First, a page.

Soil radon (222Rn) monitoring in a forest site in Fukushima, Japan
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Soil radon (222Rn) has been monitored since August 2013 at three different soil depths on a campus forest of Fukushima University in Japan, where a large amount of fallout nuclides were released by the accident of Fukushima Daiichi Nuclear Power Plant in March 2011. The primary purpose of this study is to evaluate 222Rn activity level, variability and factors controlling 222Rn concentration in soil air using data obtained from August to December 2013. Time series of 222Rn activity concentration showed depth-dependent variability with an equilibrium value (222Rneq) during this observation period; 7.5, 14 and 23 kBq m−3 at 0.3, 0.6 and 1.0 m in depth, respectively. Two typhoons passing over the site had a great influence on soil radon level, which was practically used for evaluating effective diffusion coefficient of 222Rn. Transport mechanism of 222Rn in soil air was considered to be diffusion-controlled with data sets on changing 222Rn concentration with time in selected cases that showed decreasing (or increasing) 222Rn concentration with time at every depth. Important factors affecting soil 222Rn variability are meteorological parameters, low-pressure front passing over the site, and subsequent precipitation. Time lags of decreasing 222Rn concentration at different depths after rain indicate a certain relationship of 222Rn level with moving water (and water vapor) in soil. The findings obtained in this study are important to evaluate the fate of fallout nuclides (radiocesium) in contaminated forest sites using soil radon as a tracer of moving soil air.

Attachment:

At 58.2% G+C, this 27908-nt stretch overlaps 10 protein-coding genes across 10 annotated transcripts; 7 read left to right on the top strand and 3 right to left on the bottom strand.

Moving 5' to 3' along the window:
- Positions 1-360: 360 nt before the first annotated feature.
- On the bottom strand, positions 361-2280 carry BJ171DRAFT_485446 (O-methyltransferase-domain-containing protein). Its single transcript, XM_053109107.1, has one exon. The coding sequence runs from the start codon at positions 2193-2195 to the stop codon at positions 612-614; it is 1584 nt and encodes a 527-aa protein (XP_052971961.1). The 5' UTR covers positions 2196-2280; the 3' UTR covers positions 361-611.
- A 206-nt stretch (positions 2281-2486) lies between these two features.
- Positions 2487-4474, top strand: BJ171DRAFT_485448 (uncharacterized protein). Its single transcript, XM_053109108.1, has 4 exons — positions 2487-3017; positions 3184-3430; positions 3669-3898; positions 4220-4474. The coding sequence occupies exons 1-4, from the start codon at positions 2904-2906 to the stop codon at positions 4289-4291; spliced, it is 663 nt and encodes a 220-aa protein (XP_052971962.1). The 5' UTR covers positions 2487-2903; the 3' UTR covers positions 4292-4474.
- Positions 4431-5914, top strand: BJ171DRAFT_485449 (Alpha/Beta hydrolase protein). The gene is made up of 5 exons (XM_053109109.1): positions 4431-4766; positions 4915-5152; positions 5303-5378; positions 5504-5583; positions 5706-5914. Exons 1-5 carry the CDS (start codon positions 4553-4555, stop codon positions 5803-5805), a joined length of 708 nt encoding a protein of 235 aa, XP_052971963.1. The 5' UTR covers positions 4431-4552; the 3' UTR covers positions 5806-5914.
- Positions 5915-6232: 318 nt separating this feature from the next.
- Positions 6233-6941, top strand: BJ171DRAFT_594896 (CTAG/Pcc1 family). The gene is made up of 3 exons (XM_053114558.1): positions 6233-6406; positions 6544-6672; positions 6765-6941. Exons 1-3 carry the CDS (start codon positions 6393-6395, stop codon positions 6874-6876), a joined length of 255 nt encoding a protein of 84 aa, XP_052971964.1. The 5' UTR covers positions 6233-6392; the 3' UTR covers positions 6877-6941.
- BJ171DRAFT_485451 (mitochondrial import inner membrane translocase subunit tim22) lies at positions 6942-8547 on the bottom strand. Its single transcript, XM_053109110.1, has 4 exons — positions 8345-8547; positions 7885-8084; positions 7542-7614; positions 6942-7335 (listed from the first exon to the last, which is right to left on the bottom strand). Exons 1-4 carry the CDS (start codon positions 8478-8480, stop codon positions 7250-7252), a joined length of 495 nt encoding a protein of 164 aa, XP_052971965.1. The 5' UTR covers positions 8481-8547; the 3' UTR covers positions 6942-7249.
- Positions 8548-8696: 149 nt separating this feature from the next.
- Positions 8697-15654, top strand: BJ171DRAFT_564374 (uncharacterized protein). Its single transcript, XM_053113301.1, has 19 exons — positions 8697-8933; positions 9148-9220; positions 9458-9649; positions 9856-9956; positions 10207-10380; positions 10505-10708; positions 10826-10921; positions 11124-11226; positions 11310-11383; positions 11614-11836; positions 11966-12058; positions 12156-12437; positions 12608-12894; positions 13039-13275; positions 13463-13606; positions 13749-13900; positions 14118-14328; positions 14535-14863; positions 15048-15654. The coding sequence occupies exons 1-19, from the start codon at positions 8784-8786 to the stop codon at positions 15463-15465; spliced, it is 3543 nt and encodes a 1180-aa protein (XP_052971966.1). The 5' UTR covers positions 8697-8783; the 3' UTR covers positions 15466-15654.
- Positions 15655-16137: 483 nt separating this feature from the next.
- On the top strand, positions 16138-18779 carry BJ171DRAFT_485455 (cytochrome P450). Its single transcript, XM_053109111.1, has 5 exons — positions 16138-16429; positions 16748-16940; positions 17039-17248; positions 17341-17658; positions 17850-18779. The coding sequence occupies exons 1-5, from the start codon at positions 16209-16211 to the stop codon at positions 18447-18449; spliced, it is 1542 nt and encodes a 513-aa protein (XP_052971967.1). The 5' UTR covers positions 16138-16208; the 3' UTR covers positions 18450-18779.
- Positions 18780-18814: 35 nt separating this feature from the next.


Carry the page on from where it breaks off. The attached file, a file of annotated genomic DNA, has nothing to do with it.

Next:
Keywords222Rn Soil air Monitoring Gas transportation Typhoon Fukushima
The authors thank Prof. Akira Watanabe of the Fukushima University for helping with everything necessary for them to start and continue monitoring on their campus. They greatly acknowledge Mr. Toshihiko Hatano and Mr. Masato Yamakawa of North One Co. Ltd. for preparing a special instrument of micro-barometric pressure measurement in the field. They give special thanks to Dr. Claude Bertrand at Algade (France) for his useful comments and suggestions in radon field monitoring. They appreciate Prof. Emeritus Ivan Kobal of Jozef Stefan Institute in Slovenia who checked the manuscript thoroughly including English grammar. This work has been supported financially by Japan Science and Technology Agency (JST) on a research theme “Multidisciplinary investigation on radiocesium fate and transport for safety assessment for interim storage and disposal of heterogeneous waste” (Tamotsu KOZAKI, Hokkaido University) from 2012 to 2014.
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